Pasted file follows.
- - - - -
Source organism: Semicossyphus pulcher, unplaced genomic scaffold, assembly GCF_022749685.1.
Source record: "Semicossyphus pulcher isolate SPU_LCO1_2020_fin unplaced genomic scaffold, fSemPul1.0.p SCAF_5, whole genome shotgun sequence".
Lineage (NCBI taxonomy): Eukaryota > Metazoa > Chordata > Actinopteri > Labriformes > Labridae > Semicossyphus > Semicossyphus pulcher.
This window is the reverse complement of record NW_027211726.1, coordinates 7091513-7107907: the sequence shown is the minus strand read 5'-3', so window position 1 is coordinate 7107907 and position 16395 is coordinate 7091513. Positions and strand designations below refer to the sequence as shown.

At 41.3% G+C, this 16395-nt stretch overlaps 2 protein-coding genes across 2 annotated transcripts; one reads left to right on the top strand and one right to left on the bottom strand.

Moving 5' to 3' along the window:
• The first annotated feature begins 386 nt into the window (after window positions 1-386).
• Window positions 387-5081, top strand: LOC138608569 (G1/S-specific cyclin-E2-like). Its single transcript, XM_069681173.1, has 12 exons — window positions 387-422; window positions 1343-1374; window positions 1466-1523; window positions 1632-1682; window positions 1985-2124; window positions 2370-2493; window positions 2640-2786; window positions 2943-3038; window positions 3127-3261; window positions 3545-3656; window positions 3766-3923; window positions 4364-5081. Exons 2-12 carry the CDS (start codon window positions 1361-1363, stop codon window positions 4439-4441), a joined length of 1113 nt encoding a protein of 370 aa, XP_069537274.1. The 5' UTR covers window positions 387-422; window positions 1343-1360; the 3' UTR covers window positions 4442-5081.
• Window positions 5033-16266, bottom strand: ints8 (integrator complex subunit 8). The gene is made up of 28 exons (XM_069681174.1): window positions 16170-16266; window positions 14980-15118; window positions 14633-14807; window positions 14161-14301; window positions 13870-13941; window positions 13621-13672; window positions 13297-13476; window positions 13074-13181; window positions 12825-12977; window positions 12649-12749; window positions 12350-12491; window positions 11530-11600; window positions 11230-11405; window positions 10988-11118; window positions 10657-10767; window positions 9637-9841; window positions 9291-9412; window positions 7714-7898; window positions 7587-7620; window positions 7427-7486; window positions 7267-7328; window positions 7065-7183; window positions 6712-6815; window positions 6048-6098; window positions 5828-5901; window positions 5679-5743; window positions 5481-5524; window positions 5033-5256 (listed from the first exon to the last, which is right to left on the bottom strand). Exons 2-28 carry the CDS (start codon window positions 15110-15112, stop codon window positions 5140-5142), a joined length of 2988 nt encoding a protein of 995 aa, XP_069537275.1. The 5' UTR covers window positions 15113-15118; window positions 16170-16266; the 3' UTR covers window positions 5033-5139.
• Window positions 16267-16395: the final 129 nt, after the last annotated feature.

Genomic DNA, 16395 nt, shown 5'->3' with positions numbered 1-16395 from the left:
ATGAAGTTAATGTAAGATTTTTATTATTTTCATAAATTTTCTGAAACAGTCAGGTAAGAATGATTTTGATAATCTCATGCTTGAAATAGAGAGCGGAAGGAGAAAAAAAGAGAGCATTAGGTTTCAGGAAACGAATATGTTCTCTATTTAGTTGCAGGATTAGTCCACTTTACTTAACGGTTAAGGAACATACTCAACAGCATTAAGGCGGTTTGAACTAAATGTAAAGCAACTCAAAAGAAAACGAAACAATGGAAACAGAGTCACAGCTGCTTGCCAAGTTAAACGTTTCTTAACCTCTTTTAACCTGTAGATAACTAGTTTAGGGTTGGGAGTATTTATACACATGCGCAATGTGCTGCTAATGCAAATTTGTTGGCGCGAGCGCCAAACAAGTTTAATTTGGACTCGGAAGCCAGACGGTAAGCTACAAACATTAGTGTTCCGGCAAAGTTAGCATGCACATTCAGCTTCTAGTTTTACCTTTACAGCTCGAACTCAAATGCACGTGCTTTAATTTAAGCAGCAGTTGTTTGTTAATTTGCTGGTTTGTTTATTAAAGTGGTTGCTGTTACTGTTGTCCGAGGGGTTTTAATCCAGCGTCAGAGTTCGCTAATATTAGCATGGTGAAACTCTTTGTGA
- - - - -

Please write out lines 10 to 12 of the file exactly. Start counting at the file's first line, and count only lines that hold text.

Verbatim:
• Window positions 16267-16395: the final 129 nt, after the last annotated feature.

Genomic DNA, 16395 nt, shown 5'->3' with positions numbered 1-16395 from the left:
ATGAAGTTAATGTAAGATTTTTATTATTTTCATAAATTTTCTGAAACAGTCAGGTAAGAATGATTTTGATAATCTCATGCTTGAAATAGAGAGCGGAAGGAGAAAAAAAGAGAGCATTAGGTTTCAGGAAACGAATATGTTCTCTATTTAGTTGCAGGATTAGTCCACTTTACTTAACGGTTAAGGAACATACTCAACAGCATTAAGGCGGTTTGAACTAAATGTAAAGCAACTCAAAAGAAAACGAAACAATGGAAACAGAGTCACAGCTGCTTGCCAAGTTAAACGTTTCTTAACCTCTTTTAACCTGTAGATAACTAGTTTAGGGTTGGGAGTATTTATACACATGCGCAATGTGCTGCTAATGCAAATTTGTTGGCGCGAGCGCCAAACAAGTTTAATTTGGACTCGGAAGCCAGACGGTAAGCTACAAACATTAGTGTTCCGGCAAAGTTAGCATGCACATTCAGCTTCTAGTTTTACCTTTACAGCTCGAACTCAAATGCACGTGCTTTAATTTAAGCAGCAGTTGTTTGTTAATTTGCTGGTTTGTTTATTAAAGTGGTTGCTGTTACTGTTGTCCGAGGGGTTTTAATCCAGCGTCAGAGTTCGCTAATATTAGCATGGTGAAACTCTTTGTGA